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National Review / Digital
The Church of Grievance
Occupy Wall Street’s dangerous creed

(Darren Gygi)



Text  


If chief executive officers of corporations have appropriated shareholders’ funds, have not bureaucratic drones seized, and on a vaster scale, taxpayers’ funds? A bureaucrat who is paid $100,000 a year to do something that does not need to be done, or is actually harmful, is no more laudable than a CEO who pays himself five times as much as he would be prepared to work for. But it would be wrong to hate all bureaucrats indiscriminately, both because many really do try to serve the public interest and because such hatred feeds on itself and can lead to the Oklahoma City bombing. There is nothing quite like hatred for getting things out of proportion.

Those who see evil only in corporate greed see its symbols everywhere, for example (and perhaps especially) in buildings that, by comparison with an individual or his belongings, are huge and sumptuous. The huge and sumptuous are a provocation to the dissatisfied and anxious, who draw an invidious comparison with their own condition. They come to see these symbols almost as individuals, or extensions of individuals, whom they blame for their dissatisfaction. By causing the symbols harm, by destroying them, they are therefore acting against human evil itself. Churches, synagogues, palaces, mansions, banks, and offices have always been the object of popular outrage or resentment. To destroy leads to a relief of feelings, if never to an amelioration of one’s actual situation. How many of us have never felt the urge to destroy something in a fit of rage, though we know perfectly well that a smashed plate or cup will avail us nothing?

When these natural, or at any rate common, reactions are united to an ideology they become very dangerous indeed. The idea that our whole society is illegitimate, founded substantially on injustice, fraud, and misappropriation, justifies almost any violent or destructive behavior. Normal inhibitions evaporate; smashing a window or setting fire to a bank becomes a virtuous act, an act in favour of the people. The world, no matter how complex, has been divided neatly into them and us: them, the bloodsuckers, the parasites; us, the victims of the bloodsuckers and parasites:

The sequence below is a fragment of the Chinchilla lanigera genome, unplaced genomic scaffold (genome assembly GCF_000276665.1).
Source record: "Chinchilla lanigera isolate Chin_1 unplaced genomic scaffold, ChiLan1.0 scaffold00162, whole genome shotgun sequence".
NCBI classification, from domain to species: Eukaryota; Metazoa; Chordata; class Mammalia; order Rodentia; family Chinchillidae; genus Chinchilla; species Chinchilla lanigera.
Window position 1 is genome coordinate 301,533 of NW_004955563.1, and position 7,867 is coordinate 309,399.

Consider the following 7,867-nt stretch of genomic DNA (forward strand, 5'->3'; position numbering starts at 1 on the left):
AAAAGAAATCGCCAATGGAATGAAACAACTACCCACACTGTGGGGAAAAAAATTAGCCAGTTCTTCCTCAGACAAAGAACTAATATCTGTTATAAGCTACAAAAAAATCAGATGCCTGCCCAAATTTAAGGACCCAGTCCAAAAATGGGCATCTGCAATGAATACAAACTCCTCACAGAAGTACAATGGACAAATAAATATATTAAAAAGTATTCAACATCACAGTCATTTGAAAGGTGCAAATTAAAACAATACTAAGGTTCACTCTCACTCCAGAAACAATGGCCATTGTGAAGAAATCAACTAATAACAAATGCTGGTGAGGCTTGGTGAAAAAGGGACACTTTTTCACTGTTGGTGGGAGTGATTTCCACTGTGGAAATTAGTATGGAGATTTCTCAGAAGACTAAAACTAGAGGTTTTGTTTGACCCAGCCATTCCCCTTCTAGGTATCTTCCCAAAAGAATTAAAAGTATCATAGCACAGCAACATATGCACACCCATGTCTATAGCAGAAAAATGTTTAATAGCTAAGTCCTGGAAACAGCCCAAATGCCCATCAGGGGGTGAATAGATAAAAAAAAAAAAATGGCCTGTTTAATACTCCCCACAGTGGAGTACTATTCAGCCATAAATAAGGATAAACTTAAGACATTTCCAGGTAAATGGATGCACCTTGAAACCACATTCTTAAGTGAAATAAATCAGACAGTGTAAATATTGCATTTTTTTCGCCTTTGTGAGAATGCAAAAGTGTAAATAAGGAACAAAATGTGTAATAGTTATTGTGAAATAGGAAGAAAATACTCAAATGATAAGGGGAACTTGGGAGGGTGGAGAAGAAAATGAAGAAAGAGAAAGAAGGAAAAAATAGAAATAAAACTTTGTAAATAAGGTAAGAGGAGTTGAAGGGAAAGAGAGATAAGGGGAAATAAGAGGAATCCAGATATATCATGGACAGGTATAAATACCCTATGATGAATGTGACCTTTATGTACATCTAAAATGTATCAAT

The history of all hitherto existing society is the history of class struggles. . . . Oppressor and oppressed stood in constant opposition to each other. . . .  Our epoch, the epoch of the bourgeoisie, possesses, however, this distinct feature: It has simplified class antagonisms. Society as a whole is more and more splitting up into two great hostile camps, into two great classes directly facing each other — Bourgeoisie and Proletariat.

I quote, of course, from the Communist Manifesto. If we replace the words “bourgeoisie” and “proletariat” with “Wall Street” and “common people,” we recognise an attitude to be witnessed not far from the offices of National Review. Just because it is wrong, a grotesque simplification, does not mean it is not gratifying — and dangerous.

For the moment in our societies religious buildings are safe (that is one sign of the decline of the importance of religion), though there is no guarantee that attacks will not return. Much more serious and dangerous at the present conjuncture is a festering hatred of all that, whatever its defects, errors, and crimes, has made us the most fortunate and privileged people in history.

– Mr. Daniels is the author of Utopias Elsewhere and other books.


Contents
November 28, 2011    |     Volume LXIII, No. 22

Articles
Features
Books, Arts & Manners
  • Tyler Cowen reviews Keynes Hayek: The Clash That Defined Modern Economics, by Nicholas Wapshott.
  • Richard Brookhiser reviews Masscult and Midcult: Essays Against the American Grain, by Dwight Macdonald.
  • Joseph Tartakovsky reviews Design for Liberty: Private Property, Public Administration, and the Rule of Law, by Richard A. Epstein.
  • Jacob Mchangama reviews Silenced: How Apostasy and Blasphemy Codes Are Choking Freedom Worldwide, by Paul Marshall and Nina Shea.
  • Ross Douthat reviews Margin Call.
  • To Mann, or not to Mann? John Derbyshire responds.
Sections
The Long View  .  .  .  .  .  .  .  .  
Athwart  .  .  .  .  .  .  .  .  
Poetry  .  .  .  .  .  .  .  .  
Happy Warrior  .  .  .  .  .  .  .  .  
The Bent Pin  .  .  .  .  .  .  .  .